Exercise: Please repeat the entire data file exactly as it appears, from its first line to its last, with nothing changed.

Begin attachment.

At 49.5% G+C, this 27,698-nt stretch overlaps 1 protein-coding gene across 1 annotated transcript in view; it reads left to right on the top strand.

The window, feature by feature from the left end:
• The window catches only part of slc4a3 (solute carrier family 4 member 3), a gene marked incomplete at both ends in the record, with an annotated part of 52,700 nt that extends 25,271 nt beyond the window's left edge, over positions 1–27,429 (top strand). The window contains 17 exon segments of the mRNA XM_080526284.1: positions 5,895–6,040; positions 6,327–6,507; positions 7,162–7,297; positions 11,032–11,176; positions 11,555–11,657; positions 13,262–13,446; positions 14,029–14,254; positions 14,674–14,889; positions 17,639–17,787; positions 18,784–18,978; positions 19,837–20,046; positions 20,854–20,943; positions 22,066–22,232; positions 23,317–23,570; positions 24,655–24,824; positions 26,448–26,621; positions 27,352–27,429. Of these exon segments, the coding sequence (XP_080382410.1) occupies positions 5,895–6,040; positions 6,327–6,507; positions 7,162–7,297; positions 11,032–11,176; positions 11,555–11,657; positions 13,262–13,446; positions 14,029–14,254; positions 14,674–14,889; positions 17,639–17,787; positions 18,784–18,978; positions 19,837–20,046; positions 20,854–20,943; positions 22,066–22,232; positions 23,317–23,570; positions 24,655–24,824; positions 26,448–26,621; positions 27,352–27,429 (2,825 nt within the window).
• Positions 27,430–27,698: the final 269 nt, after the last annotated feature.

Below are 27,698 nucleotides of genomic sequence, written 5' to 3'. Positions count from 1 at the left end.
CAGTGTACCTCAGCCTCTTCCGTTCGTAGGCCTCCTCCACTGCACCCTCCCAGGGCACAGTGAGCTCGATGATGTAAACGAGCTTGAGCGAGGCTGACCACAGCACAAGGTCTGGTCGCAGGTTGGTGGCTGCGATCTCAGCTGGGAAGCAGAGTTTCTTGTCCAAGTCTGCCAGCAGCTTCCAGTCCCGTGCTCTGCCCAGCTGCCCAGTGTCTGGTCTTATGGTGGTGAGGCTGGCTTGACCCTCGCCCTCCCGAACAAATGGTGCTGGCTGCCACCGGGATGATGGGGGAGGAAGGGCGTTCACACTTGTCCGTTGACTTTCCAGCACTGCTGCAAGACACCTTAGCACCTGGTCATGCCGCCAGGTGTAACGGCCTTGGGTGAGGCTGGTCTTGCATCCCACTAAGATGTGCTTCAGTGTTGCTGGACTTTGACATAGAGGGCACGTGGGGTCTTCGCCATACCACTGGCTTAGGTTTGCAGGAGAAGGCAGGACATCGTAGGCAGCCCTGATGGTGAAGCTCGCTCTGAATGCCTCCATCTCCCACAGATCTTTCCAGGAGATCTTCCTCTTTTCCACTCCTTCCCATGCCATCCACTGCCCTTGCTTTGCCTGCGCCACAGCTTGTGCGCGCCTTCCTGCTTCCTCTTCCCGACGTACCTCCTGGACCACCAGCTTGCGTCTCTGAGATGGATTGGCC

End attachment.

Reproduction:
At 49.5% G+C, this 27,698-nt stretch overlaps 1 protein-coding gene across 1 annotated transcript in view; it reads left to right on the top strand.

The window, feature by feature from the left end:
• The window catches only part of slc4a3 (solute carrier family 4 member 3), a gene marked incomplete at both ends in the record, with an annotated part of 52,700 nt that extends 25,271 nt beyond the window's left edge, over positions 1–27,429 (top strand). The window contains 17 exon segments of the mRNA XM_080526284.1: positions 5,895–6,040; positions 6,327–6,507; positions 7,162–7,297; positions 11,032–11,176; positions 11,555–11,657; positions 13,262–13,446; positions 14,029–14,254; positions 14,674–14,889; positions 17,639–17,787; positions 18,784–18,978; positions 19,837–20,046; positions 20,854–20,943; positions 22,066–22,232; positions 23,317–23,570; positions 24,655–24,824; positions 26,448–26,621; positions 27,352–27,429. Of these exon segments, the coding sequence (XP_080382410.1) occupies positions 5,895–6,040; positions 6,327–6,507; positions 7,162–7,297; positions 11,032–11,176; positions 11,555–11,657; positions 13,262–13,446; positions 14,029–14,254; positions 14,674–14,889; positions 17,639–17,787; positions 18,784–18,978; positions 19,837–20,046; positions 20,854–20,943; positions 22,066–22,232; positions 23,317–23,570; positions 24,655–24,824; positions 26,448–26,621; positions 27,352–27,429 (2,825 nt within the window).
• Positions 27,430–27,698: the final 269 nt, after the last annotated feature.

Below are 27,698 nucleotides of genomic sequence, written 5' to 3'. Positions count from 1 at the left end.
CAGTGTACCTCAGCCTCTTCCGTTCGTAGGCCTCCTCCACTGCACCCTCCCAGGGCACAGTGAGCTCGATGATGTAAACGAGCTTGAGCGAGGCTGACCACAGCACAAGGTCTGGTCGCAGGTTGGTGGCTGCGATCTCAGCTGGGAAGCAGAGTTTCTTGTCCAAGTCTGCCAGCAGCTTCCAGTCCCGTGCTCTGCCCAGCTGCCCAGTGTCTGGTCTTATGGTGGTGAGGCTGGCTTGACCCTCGCCCTCCCGAACAAATGGTGCTGGCTGCCACCGGGATGATGGGGGAGGAAGGGCGTTCACACTTGTCCGTTGACTTTCCAGCACTGCTGCAAGACACCTTAGCACCTGGTCATGCCGCCAGGTGTAACGGCCTTGGGTGAGGCTGGTCTTGCATCCCACTAAGATGTGCTTCAGTGTTGCTGGACTTTGACATAGAGGGCACGTGGGGTCTTCGCCATACCACTGGCTTAGGTTTGCAGGAGAAGGCAGGACATCGTAGGCAGCCCTGATGGTGAAGCTCGCTCTGAATGCCTCCATCTCCCACAGATCTTTCCAGGAGATCTTCCTCTTTTCCACTCCTTCCCATGCCATCCACTGCCCTTGCTTTGCCTGCGCCACAGCTTGTGCGCGCCTTCCTGCTTCCTCTTCCCGACGTACCTCCTGGACCACCAGCTTGCGTCTCTGAGATGGATTGGCC